There are lots of fake disputes over global climate change. Does carbon dioxide in the atmosphere act like a giant blanket warming the earth? (Yes.) Does uncertainty about global warming mean that we should delay action? (No.) Should we be spending a much bigger fortune than we are on research: research into carbon-neutral power technologies, research into carbon-sequestration technologies, research into albedo-increasing technologies? (Yes.) Should India, China, and company have to bear a substantial part of the medium-term burden? (No: the rich countries got to take an easy carbon emissions-intensive path to industrialization and riches; theirs is the medium-term responsibility for dealing with the problem.) Should we be building or blocking the formation of the international institutions that will manage our reactions to global climate change over the next several centuries? (The first.)
There is, however, one real dispute: what else, besides research, should we be doing over the next decade or two? We economists like to think of things in terms of prices. And when we economists see something going wrong in the sense of having destructive side-effects, we like to tax it. Taxing it makes the individuals who are undertaking actions feel in their wallets the destruction they are causing elsewhere. Maybe the action is still worth doing, and maybe not. Imposing a tax--imposing the right tax--on those who are, say, driving low-mileage SUVs is a way of harnessing the collective intelligence of humanity to deciding in which case the bad side-effects are a reason to stop. But it needs to be the right tax.
An SUV going ten miles in the city and burning a gallon of gasoline pumps about 3 kilograms--6.5 pounds--of carbon in the form of carbon dioxide into the atmosphere. Should the extra tax on this--and on all carbon emissions--appropriate for global warming be on the order of five cents a gallon, fifty cents a gallon, or a dollar fifty a gallon? Our views will change as we learn more, but at the moment whether the tax should be five or fifty cents a gallon hinges on a question of moral philosophy: how much do we believe that we owe our distant descendents?
Australian economist John Quiggin has a very illuminating discussion on his website http://johnquiggin.com/wp-content/uploads/2006/12/sternreviewed06121.pdf. The Stern Review on Global Climate Change (on the internet at http://www.hm-treasury.gov.uk/independent_reviews/stern_review_economics_climate_change/sternreview_index.cfm) which comes down more on the side of fifty cents a gallon, immediately, does so because they project that spending today to reduce carbon emissions is a very good investment for the future. If the world grows in per capita income at about 2% per year, a marginal expenditure of roughly $70 today in cutting carbon emissions would be worth it if it were to enrich the world of 2100 by about an extra $500 of year-2006 purchasing power, once all the damages to the world economy and environment from global warming, costs of adjustment, and so on are taken into account. This looks like a very good deal to Nick Stern and his team.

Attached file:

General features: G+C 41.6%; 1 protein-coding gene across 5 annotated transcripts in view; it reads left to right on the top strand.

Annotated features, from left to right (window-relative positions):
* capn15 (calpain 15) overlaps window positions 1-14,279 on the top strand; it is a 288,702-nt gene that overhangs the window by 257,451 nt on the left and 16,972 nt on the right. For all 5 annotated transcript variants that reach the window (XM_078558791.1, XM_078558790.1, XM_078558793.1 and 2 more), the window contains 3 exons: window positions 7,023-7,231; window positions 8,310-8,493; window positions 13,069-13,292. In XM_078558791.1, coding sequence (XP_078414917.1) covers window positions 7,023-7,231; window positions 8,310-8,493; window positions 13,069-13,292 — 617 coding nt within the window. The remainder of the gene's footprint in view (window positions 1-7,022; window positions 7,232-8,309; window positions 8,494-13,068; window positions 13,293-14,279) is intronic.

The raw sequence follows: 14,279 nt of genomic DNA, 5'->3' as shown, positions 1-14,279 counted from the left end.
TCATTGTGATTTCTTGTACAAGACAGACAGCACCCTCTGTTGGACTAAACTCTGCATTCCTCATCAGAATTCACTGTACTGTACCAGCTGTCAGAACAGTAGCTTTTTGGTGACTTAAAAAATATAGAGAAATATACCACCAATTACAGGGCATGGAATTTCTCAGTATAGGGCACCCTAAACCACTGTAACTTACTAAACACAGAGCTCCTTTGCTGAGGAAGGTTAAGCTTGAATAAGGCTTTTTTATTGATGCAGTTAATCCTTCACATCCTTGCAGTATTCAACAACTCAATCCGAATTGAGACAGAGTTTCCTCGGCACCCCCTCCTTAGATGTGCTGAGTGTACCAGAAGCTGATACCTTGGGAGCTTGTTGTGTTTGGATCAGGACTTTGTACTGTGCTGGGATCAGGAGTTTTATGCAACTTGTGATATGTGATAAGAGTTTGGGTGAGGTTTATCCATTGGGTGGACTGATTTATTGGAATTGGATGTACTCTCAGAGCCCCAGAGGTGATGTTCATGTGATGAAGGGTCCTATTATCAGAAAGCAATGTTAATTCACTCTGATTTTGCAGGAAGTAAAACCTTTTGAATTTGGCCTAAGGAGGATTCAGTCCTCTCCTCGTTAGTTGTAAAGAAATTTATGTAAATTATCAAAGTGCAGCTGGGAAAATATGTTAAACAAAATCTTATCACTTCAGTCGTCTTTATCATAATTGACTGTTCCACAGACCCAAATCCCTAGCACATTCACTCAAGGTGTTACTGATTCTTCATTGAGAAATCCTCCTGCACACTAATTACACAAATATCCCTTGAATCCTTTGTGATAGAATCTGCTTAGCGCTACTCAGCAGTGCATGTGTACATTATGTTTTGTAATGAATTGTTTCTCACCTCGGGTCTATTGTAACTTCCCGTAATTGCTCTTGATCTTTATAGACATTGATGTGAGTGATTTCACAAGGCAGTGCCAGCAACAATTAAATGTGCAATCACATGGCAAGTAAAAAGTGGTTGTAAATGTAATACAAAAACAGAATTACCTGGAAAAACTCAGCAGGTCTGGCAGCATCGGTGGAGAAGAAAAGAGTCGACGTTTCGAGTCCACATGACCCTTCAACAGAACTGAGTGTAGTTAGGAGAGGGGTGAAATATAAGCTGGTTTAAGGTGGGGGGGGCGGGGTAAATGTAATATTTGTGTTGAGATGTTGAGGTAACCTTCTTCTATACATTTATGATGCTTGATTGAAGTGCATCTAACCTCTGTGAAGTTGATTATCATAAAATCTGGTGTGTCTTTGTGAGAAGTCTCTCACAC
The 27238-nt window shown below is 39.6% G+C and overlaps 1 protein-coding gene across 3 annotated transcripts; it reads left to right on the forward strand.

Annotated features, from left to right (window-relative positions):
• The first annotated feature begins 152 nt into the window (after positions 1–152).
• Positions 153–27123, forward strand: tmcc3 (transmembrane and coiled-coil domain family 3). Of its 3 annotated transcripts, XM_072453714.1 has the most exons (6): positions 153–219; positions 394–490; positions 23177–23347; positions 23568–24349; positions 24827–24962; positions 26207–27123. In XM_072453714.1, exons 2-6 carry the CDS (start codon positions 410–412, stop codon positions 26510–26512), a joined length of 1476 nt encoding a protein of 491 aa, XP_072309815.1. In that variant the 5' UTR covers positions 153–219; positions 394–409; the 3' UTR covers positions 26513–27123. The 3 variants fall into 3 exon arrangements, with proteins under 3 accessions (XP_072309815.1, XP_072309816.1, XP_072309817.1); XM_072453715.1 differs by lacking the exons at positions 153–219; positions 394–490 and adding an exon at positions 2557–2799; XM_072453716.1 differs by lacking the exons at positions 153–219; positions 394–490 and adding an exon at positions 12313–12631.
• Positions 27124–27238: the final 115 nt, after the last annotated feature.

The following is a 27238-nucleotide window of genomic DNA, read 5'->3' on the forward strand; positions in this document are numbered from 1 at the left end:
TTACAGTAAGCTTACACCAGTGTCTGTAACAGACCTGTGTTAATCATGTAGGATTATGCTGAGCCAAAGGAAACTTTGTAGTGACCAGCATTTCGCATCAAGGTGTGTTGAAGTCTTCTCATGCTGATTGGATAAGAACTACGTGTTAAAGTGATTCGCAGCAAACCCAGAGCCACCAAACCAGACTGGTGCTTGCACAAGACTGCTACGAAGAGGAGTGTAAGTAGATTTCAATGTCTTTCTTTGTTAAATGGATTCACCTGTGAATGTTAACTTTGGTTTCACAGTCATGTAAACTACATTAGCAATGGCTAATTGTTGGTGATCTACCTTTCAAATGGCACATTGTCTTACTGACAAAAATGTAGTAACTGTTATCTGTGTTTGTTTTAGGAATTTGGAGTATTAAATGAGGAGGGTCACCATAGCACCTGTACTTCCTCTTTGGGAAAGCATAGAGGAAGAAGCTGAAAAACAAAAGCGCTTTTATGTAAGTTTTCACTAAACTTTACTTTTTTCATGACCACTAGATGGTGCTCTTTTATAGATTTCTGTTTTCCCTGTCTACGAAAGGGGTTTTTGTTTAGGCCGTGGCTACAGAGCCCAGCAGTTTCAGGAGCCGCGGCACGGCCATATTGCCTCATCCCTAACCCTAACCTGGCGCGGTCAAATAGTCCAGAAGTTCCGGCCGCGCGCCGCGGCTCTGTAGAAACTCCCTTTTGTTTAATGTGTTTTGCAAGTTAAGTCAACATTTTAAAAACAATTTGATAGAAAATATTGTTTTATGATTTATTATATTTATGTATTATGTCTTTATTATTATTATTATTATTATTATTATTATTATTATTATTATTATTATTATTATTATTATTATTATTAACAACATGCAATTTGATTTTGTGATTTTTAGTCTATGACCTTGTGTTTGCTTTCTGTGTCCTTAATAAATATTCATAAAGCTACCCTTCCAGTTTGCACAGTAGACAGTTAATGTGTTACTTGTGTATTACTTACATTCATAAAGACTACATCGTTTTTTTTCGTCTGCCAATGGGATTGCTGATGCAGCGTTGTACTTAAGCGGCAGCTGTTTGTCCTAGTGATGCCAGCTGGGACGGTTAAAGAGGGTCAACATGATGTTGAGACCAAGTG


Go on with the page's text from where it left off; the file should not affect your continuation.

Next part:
On the other hand, critics point out that the world today is poor: average GDP per capita at purchasing power parity today is roughly $7000. We expect improvements in and the spread of technology to make the world of 2100, at a 2% per year growth rate much richer than the world of today: $50,000 per capita of year-2006 purchasing power. We today can use the marginal $70 per capita, critics say, much more than the richer people of 2100 will need the $500 or so they would gain from not having to suffer from the effects of global climate change.
What critics don't often say is that the same logic applies to the world today. The U.S., Japan, and Western Europe today have average incomes of roughly $40,000 per capita. The poorer half of the world's population today have incomes of less than $6,000 per capita. The same logic that says that we today need our $70 more than the people of 2100 need an extra $500 also tells us that we ought to tax the world's rich in the OECD more and more to fund world development as long as each extra $500 in first-world taxes generates even as little as $70 in extra poor-periphery incomes. If we in the world's rich now are stingy toward the (likely to be much richer) future and want to leave them our environmental mess to deal with, we should be lavish toward our poorer brothers and sisters today. If we today are stingy toward our poorer brothers and sisters now, we should be lavish toward our descendents.
At least, that is what we should do if we want to fulfill our part of Edmund Burke's great worldwide social contract between the dead, the living, and the unborn. If we